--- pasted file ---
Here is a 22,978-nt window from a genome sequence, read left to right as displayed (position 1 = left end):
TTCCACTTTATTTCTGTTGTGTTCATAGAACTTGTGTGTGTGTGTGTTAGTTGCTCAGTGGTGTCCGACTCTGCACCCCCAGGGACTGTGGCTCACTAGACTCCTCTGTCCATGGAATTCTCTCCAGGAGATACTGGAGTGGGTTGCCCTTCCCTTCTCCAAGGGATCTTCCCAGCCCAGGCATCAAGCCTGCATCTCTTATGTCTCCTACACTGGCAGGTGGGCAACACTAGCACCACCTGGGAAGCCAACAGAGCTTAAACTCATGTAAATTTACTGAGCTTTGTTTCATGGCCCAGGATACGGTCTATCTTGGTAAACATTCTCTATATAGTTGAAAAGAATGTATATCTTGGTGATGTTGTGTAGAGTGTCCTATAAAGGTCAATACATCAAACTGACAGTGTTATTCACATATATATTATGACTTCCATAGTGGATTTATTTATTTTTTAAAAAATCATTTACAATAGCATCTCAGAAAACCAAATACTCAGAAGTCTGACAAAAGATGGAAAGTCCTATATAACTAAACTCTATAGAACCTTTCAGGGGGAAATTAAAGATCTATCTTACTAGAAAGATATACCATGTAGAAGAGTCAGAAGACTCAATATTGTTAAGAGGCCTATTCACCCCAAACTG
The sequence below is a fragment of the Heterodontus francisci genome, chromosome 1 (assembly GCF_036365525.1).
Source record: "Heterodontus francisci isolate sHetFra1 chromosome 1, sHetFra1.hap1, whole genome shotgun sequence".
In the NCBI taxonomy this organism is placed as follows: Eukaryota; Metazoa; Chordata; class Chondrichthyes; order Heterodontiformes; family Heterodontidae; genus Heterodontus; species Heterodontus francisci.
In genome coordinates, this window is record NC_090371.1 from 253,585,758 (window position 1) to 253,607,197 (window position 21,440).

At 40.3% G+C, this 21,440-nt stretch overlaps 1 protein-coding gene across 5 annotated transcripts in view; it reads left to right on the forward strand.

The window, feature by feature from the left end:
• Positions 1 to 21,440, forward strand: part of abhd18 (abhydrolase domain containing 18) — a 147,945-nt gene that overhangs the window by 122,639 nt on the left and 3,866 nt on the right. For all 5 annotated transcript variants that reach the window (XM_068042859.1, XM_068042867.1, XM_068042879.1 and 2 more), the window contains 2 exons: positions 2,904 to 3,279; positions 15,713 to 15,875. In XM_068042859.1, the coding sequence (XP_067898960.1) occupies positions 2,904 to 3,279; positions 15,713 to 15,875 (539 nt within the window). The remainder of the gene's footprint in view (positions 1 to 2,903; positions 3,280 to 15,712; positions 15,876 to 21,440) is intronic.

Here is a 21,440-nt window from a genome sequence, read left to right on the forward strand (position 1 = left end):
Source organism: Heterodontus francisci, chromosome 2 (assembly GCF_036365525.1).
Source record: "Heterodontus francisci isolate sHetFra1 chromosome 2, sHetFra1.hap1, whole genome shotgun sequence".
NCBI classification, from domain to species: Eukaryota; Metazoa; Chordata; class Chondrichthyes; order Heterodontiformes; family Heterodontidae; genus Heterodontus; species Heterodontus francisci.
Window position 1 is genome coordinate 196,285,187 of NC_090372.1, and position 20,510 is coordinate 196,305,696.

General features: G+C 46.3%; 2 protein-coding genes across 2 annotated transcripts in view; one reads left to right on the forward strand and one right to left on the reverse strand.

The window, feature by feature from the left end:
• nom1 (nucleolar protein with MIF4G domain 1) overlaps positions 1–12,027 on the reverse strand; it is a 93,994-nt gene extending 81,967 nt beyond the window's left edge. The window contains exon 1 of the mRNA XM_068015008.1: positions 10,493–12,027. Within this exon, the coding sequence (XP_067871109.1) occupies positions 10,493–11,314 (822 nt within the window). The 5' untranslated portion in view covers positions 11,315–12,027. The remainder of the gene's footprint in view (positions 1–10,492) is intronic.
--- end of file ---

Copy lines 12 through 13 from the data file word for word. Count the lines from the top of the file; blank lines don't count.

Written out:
Source record: "Heterodontus francisci isolate sHetFra1 chromosome 2, sHetFra1.hap1, whole genome shotgun sequence".
NCBI classification, from domain to species: Eukaryota; Metazoa; Chordata; class Chondrichthyes; order Heterodontiformes; family Heterodontidae; genus Heterodontus; species Heterodontus francisci.